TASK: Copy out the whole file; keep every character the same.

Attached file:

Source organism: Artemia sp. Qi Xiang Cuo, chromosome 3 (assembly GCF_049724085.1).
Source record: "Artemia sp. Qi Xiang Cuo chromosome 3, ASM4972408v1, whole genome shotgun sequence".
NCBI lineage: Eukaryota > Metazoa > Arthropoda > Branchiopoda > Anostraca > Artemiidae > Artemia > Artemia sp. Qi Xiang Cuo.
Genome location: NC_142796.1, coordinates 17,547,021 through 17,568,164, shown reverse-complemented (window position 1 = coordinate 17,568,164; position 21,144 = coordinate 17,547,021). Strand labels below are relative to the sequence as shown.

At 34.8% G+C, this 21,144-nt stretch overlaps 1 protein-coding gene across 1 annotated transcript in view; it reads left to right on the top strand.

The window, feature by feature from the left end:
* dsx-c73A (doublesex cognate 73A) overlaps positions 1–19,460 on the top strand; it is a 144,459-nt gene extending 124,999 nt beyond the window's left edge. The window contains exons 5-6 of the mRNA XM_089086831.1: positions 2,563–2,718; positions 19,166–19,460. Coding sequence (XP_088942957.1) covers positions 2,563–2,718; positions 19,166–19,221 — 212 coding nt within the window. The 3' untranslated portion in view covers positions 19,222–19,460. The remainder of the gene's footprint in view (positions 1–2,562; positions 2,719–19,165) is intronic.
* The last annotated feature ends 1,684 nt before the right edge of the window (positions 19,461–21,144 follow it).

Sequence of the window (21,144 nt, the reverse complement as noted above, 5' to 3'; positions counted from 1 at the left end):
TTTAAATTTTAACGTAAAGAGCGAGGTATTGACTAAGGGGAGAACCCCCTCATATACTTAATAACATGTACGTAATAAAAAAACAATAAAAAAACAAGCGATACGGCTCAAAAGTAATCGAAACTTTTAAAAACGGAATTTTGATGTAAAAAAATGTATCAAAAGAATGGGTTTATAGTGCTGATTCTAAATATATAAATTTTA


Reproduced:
Source organism: Artemia sp. Qi Xiang Cuo, chromosome 3 (assembly GCF_049724085.1).
Source record: "Artemia sp. Qi Xiang Cuo chromosome 3, ASM4972408v1, whole genome shotgun sequence".
NCBI lineage: Eukaryota > Metazoa > Arthropoda > Branchiopoda > Anostraca > Artemiidae > Artemia > Artemia sp. Qi Xiang Cuo.
Genome location: NC_142796.1, coordinates 17,547,021 through 17,568,164, shown reverse-complemented (window position 1 = coordinate 17,568,164; position 21,144 = coordinate 17,547,021). Strand labels below are relative to the sequence as shown.

At 34.8% G+C, this 21,144-nt stretch overlaps 1 protein-coding gene across 1 annotated transcript in view; it reads left to right on the top strand.

The window, feature by feature from the left end:
* dsx-c73A (doublesex cognate 73A) overlaps positions 1–19,460 on the top strand; it is a 144,459-nt gene extending 124,999 nt beyond the window's left edge. The window contains exons 5-6 of the mRNA XM_089086831.1: positions 2,563–2,718; positions 19,166–19,460. Coding sequence (XP_088942957.1) covers positions 2,563–2,718; positions 19,166–19,221 — 212 coding nt within the window. The 3' untranslated portion in view covers positions 19,222–19,460. The remainder of the gene's footprint in view (positions 1–2,562; positions 2,719–19,165) is intronic.
* The last annotated feature ends 1,684 nt before the right edge of the window (positions 19,461–21,144 follow it).

Sequence of the window (21,144 nt, the reverse complement as noted above, 5' to 3'; positions counted from 1 at the left end):
TTTAAATTTTAACGTAAAGAGCGAGGTATTGACTAAGGGGAGAACCCCCTCATATACTTAATAACATGTACGTAATAAAAAAACAATAAAAAAACAAGCGATACGGCTCAAAAGTAATCGAAACTTTTAAAAACGGAATTTTGATGTAAAAAAATGTATCAAAAGAATGGGTTTATAGTGCTGATTCTAAATATATAAATTTTA